Pope Francis on Sunday made his first public appearance since undergoing intestinal surgery and took the opportunity to back global healthcare coverage.

The 84-year-old spoke from the balcony of his suite at the Gemelli University Hospital in Rome. He stood alongside several sick children in hospital care and spoke about his hospital stay.

On July 4, the Vatican had announced that Pope Francis responded well to the surgery, which was his first significant health challenge as pontiff.

Pope Francis said that “good healthcare should be accessible to all and free," and "why children have to suffer is a question that touches the heart.”

"In these days that I have been in hospital, I saw once more how important it is to have a good healthcare system that is accessible to all, as it exists in Italy and in other countries," Pope Francis said.

"A health care system that assures good service, [and is] accessible to everyone. This precious benefit must not be lost. It needs to be kept," he said.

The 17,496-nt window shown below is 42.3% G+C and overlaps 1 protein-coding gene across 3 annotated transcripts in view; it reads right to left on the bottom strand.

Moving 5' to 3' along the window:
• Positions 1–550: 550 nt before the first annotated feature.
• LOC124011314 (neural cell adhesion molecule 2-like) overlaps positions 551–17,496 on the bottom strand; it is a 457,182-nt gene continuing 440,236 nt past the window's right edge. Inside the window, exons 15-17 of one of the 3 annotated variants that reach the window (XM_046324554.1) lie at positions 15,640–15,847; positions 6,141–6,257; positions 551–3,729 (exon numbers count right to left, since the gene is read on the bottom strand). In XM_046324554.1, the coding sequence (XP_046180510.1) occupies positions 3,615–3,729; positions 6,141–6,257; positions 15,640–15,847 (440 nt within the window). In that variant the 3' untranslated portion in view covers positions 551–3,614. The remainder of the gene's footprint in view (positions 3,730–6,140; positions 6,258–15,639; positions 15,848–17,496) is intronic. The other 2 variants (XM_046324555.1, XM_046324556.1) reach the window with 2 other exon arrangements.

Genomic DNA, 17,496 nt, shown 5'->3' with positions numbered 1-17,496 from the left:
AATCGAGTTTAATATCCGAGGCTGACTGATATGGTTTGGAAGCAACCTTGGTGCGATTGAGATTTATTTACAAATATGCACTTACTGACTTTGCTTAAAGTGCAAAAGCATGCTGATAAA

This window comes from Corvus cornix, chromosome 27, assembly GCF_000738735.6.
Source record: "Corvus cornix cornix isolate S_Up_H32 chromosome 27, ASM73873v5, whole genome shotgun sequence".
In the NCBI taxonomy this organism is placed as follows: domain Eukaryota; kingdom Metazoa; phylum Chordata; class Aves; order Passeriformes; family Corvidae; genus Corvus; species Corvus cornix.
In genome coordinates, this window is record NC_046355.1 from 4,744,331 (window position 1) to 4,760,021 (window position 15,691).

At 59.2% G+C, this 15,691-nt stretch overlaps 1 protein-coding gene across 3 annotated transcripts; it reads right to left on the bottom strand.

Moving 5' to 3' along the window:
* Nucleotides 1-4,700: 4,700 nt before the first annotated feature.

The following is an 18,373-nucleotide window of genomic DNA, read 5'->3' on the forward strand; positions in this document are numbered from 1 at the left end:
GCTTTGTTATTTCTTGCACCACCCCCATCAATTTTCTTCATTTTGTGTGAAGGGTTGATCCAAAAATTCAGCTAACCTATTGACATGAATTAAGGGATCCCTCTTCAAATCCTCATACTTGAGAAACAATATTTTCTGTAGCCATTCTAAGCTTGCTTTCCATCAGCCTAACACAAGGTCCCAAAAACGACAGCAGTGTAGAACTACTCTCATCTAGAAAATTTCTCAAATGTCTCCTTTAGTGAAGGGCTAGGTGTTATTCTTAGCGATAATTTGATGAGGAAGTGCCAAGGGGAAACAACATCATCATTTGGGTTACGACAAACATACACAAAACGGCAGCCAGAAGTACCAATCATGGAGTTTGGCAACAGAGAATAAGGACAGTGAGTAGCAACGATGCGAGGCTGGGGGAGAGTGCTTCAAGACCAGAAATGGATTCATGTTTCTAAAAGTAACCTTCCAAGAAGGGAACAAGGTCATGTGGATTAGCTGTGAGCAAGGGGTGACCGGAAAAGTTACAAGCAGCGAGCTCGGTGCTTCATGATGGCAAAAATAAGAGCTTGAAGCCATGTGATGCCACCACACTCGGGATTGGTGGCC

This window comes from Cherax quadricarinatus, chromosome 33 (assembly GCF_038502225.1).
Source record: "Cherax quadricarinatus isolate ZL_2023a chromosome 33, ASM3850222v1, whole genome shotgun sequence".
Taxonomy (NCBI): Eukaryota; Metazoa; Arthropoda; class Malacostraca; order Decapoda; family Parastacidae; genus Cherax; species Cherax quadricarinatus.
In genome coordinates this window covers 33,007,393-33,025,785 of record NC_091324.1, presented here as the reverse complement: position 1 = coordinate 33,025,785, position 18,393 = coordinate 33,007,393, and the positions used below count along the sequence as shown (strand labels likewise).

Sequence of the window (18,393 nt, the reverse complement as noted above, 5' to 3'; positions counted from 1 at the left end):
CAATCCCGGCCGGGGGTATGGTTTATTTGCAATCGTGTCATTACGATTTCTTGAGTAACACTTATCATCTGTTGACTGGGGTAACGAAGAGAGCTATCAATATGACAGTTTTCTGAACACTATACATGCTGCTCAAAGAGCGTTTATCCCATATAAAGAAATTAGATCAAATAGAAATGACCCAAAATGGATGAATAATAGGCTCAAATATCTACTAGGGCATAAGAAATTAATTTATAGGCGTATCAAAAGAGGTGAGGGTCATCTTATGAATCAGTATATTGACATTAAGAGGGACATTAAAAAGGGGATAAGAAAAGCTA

As the world continues to battle new variants of COVID-19, Pope Francis also made a plea to "pray for all the sick, especially for those in the most difficult conditions."

The World Health Organization defines universal health care coverage as all people having "access to the health services they need, when and where they need them, without financial hardship. It includes the full range of essential health services, from health promotion to prevention, treatment, rehabilitation, and palliative care.”

A December 2017 report from the World Bank and WHO noted that "at least half of the world’s population cannot obtain essential health services." In a December 2019 op-ed in the Washington Post, former Japanese Prime Minister Shinzo Abe and WHO director-general Tedros Adhanom Ghebreyesus said they "are both committed to universal health coverage, so that all people can access the health services they need without financial hardship.

Abe and Ghebreyesus also noted that "at least half the world’s population still lacks access to essential health services, including basic sanitation, the ability to see a health worker, or safe, effective and affordable medicines."

The U.S. is the only country in the developed world without universal healthcare coverage.